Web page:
New Face of American Capitalism and its Impact on the World
Robert Skidelsky
Oxford Symposium | Saturday, May 05, 2007

All contributors to the NYRB have their Bob Silvers anecdote. For me Bob is indirectly responsible for a great piece of good fortune. Om 2000 I wrote a long review of a book on Karl Marx –all reviews in the NYRB are long. Much to my surprise I received a letter from an Americfriend telling me that a chief executive officer of a leading US financial company had seen my article, liked it, and would I be willing to meet him. Soon after this I had breakfast with the said financial tycoon in London, as a result of which he asked me to join the Board of his company. They are both here in Oxford today.
I couldn’t help thinking how ironic it was for me to be clambering into the citadel of American finance on Karl Marx’s shoulders. Marx himself would have enjoyed the joke. At any rate, Bob Silvers was the midwife of this strange birth and I owe him a great debt of gratitude.
Such strange things can happen in America. Not least of the many virtues of American life is the existence of a class of intellectual businessmen. In my experience it is almost completely lacking in Britain, where thinking and money making are kept in separate compartments. Indeed any capacity for thought is considered to be highly detrimental to business success. In short, there is very little encouragement to that migration of interests of which Simon Head talked on Friday night, and of which the NYRB of books is such a splendid catalyst.
Let me now try to give my own answer to the question we have been discussing –namely, the impact on the world of the new face of American capitalism. I will weave into it the main contributions from our exceptionally rich weekend symposium. What I say will draw heavily on discussions I have been having with Vijay Joshi of Meton College, with whom I’m writing a book on how to govern the world in the age of globalization.
It is globalization, rather than IT, which most distinctively displays the new face of American capitalism. Globalization is an American driven process-driven by distinctively American ideas, pressures, and policies. It is routinely and pallidly defined as ‘economic integration across frontiers’.But its central concrete feature has been the massive transfer of manufacturing capacity from high wage to low wage countries. A new global division of labour is emerging in which developed countries concentrate on increasingly on services, and developing countries like China act as manufacturing assembly plants at fraction of western wages.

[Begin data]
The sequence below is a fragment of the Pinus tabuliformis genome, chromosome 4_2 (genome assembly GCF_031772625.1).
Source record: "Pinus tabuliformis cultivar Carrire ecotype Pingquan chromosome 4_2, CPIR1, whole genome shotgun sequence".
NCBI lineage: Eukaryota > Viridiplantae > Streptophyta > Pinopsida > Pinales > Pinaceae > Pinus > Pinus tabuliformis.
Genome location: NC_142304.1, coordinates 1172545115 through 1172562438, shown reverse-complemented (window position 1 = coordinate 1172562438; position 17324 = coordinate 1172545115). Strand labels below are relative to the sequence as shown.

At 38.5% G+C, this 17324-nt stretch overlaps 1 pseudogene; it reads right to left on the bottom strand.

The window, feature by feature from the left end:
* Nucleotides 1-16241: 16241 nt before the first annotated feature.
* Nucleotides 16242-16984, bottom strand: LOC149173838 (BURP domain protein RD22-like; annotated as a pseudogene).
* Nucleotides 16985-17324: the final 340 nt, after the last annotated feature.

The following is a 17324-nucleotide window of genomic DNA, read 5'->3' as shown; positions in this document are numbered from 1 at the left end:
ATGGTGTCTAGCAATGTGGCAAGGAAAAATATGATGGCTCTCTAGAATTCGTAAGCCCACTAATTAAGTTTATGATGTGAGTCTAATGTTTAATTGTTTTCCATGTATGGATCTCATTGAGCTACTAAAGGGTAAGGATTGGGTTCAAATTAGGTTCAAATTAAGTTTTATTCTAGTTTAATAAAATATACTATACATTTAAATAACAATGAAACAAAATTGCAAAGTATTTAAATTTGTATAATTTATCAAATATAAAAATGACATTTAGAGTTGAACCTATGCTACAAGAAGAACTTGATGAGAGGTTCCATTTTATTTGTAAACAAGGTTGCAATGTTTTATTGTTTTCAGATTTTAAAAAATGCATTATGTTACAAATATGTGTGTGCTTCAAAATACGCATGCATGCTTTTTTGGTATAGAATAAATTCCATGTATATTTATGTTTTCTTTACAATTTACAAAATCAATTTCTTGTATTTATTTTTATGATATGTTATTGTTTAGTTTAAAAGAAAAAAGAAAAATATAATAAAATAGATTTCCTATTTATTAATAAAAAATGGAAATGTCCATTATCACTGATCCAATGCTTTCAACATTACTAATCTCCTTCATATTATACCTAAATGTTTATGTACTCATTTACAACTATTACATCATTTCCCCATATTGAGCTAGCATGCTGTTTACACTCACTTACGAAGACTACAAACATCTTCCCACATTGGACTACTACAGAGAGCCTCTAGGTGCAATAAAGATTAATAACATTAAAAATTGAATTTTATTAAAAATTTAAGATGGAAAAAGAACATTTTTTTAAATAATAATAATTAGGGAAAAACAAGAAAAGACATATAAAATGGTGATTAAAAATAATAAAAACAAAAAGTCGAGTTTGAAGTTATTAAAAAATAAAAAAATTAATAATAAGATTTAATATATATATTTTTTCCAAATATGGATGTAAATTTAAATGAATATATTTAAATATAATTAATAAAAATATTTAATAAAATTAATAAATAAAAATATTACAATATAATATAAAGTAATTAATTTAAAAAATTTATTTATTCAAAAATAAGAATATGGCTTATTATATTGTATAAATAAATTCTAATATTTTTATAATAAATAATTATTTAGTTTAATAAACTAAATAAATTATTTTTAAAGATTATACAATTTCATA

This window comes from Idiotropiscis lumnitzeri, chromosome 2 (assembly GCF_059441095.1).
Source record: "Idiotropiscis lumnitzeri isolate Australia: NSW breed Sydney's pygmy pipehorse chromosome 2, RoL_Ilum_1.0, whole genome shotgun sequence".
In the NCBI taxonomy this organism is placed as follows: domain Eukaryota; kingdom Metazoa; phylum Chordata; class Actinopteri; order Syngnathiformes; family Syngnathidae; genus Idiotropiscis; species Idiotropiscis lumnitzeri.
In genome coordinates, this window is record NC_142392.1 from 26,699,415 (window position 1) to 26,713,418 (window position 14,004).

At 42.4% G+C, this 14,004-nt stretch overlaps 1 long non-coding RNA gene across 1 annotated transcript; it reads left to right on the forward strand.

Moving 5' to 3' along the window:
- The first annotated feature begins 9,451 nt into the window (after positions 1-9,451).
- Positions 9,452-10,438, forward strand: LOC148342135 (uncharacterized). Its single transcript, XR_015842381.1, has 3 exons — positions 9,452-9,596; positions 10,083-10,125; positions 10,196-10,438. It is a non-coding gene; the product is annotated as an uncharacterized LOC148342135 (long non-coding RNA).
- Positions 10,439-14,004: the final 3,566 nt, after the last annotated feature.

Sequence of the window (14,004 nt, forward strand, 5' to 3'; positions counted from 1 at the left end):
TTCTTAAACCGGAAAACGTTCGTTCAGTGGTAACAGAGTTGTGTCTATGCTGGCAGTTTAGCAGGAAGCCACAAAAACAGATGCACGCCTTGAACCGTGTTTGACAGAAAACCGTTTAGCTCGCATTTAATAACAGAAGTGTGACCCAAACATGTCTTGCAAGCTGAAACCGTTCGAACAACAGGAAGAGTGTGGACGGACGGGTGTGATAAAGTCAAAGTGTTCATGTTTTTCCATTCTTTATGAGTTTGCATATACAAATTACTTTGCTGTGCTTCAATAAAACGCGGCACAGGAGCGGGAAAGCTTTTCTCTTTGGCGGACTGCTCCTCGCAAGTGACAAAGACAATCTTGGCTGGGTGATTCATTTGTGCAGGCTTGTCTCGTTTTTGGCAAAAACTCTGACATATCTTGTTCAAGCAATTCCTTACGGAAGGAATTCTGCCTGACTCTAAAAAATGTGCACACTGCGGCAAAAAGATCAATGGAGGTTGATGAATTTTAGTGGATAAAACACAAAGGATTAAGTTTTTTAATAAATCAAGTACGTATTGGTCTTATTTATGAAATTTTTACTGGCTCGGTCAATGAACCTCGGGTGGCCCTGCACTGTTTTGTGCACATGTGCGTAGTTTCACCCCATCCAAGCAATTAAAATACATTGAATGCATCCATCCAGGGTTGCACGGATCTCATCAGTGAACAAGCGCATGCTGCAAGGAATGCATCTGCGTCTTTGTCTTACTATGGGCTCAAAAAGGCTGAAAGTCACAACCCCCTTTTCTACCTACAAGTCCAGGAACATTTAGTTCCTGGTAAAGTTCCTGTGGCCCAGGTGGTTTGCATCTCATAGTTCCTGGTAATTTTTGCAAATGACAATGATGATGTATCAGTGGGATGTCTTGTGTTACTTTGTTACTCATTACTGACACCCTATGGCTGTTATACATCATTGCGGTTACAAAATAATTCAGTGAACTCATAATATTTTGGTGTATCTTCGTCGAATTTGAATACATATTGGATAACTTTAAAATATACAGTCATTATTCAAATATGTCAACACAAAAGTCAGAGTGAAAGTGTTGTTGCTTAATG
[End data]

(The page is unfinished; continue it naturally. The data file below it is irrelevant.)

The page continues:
But there has also been an upsurge of off-shoring services, especially to India-: call centres, medical tourism.
The trend is clear. In the last 7 years the US has lost 3 million manufacturing jobs. The economist Alan Blinder has estimated that 14 million current American jobs in manufacturing and between 38 and 42 m in the service sector could be moved abroad in the next decade or two, that is up to 50m jobs from a working population of 150 million.
This scale of job transfer is a genuinely new phenomenon. In the past TNCs located production abroad to gain entry into protected foreign markets by jumping over tariff barriers. Today allocation of production is driven by competitive cost pressures in an environment of free trade and free capital mobility –one brought about by the market fundamentalism in 1980s. TNCs locate production abroad in order to flood the world (including their own countries) with cheap imports. Developing countries like China accept the role of assembly plant as part of their strategy of export-led growth. This is what we mean by the global market.
The rich countries can’t hope to retain direction of this development: since and technology won’t stay at home while production goes abroad. Brains will follow brawn. The migration has already started. China graduates four times as many engineers as the US; it has established its first semi conductor foundry; it has started to manufacture motor cars and commercial aeroplanes; it has a presence in space. The Chinese now write technology transfers into their joint venture contracts.
To what economic problems does this ‘new face’ give rise?